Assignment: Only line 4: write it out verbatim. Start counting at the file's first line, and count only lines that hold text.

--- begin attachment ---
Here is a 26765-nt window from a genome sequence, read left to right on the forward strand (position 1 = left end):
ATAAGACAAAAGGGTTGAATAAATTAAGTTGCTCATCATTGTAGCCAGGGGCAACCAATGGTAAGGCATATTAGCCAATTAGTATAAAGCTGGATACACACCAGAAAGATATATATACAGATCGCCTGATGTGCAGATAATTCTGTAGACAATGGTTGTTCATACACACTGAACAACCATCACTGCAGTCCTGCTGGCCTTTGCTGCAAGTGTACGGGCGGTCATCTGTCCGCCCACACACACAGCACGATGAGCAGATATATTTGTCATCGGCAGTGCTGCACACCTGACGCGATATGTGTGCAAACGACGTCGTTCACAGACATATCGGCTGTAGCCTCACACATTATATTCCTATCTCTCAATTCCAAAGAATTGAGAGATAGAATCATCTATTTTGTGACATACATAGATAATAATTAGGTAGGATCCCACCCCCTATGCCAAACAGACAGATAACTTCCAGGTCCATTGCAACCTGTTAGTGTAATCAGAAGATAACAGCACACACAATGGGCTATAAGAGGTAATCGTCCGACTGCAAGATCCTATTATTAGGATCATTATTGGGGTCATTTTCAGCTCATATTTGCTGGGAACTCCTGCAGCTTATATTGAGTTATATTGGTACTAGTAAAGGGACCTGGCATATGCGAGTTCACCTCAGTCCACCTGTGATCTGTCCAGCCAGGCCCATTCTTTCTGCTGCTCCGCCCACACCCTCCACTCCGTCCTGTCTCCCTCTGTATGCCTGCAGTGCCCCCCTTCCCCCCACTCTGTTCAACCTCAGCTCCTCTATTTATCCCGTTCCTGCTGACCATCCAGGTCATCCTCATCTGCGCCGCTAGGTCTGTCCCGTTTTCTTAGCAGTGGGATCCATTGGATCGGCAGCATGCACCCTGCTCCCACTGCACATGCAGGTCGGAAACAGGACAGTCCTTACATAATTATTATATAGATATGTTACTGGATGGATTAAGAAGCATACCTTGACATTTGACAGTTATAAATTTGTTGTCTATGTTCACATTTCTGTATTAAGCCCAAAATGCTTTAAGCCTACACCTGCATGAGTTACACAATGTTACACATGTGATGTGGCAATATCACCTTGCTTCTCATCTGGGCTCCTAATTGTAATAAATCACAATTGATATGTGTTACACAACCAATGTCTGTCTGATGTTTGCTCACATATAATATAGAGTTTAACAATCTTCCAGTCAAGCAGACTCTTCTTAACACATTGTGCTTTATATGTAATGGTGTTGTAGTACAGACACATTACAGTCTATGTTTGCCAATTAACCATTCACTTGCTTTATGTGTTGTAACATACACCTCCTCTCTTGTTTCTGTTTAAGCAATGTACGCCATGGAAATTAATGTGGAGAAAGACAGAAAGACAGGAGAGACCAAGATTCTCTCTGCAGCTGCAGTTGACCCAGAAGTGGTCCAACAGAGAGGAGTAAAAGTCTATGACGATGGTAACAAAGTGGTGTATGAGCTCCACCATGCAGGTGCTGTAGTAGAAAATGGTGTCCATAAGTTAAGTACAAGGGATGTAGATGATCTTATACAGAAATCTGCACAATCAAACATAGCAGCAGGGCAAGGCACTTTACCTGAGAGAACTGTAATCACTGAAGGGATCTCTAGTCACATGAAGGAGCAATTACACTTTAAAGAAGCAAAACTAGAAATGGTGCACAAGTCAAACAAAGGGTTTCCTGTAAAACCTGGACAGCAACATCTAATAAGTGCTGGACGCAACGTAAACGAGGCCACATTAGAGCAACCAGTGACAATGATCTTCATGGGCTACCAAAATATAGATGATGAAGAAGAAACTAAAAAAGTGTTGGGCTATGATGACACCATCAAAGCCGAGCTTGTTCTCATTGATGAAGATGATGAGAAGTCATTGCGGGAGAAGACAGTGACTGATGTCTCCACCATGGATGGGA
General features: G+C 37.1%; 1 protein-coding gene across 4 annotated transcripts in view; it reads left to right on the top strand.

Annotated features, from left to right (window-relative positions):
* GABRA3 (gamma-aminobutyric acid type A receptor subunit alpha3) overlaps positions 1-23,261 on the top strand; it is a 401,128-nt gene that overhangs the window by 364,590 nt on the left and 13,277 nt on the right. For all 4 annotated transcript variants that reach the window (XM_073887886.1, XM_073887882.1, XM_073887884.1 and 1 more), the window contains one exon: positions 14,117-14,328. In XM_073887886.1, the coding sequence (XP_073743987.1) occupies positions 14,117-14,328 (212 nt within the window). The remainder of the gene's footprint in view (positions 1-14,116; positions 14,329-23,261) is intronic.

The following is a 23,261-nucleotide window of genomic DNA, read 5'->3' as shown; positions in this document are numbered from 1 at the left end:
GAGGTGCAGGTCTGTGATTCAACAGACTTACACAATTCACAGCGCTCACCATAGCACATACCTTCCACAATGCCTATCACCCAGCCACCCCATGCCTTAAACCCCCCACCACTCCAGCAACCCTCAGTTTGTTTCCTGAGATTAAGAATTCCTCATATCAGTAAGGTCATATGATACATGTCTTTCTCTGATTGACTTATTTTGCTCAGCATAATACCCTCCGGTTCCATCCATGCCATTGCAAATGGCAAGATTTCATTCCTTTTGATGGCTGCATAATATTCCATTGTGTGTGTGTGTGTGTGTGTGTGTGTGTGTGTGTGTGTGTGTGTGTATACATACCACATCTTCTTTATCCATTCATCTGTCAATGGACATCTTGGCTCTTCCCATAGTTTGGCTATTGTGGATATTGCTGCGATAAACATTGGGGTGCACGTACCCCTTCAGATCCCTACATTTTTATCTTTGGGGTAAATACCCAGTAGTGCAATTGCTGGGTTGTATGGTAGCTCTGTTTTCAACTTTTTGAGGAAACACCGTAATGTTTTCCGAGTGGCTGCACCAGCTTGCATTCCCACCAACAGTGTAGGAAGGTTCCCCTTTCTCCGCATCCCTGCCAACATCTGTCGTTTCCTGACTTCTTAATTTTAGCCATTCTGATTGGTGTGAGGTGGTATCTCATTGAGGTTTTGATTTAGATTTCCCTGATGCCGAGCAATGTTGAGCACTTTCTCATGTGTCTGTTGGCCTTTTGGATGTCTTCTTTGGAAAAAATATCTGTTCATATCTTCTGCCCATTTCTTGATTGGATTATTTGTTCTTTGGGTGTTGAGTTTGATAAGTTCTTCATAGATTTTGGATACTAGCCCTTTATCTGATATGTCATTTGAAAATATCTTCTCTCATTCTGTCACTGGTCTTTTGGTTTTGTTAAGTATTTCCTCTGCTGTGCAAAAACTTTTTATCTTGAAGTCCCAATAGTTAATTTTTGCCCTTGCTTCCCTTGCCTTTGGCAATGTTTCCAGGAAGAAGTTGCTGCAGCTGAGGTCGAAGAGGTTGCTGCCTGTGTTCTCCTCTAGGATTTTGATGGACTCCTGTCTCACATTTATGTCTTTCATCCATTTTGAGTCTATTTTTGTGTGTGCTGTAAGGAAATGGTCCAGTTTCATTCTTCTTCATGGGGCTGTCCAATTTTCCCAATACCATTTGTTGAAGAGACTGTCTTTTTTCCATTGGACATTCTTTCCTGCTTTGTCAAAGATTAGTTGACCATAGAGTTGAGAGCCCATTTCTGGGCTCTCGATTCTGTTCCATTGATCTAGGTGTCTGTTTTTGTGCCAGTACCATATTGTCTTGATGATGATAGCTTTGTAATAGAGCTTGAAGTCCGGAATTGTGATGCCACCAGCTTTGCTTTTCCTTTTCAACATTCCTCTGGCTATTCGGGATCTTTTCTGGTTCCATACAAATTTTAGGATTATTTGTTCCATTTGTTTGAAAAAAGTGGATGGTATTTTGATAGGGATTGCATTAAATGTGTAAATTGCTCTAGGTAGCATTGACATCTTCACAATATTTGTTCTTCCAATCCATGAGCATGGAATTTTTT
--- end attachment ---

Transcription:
Annotated features, from left to right (window-relative positions):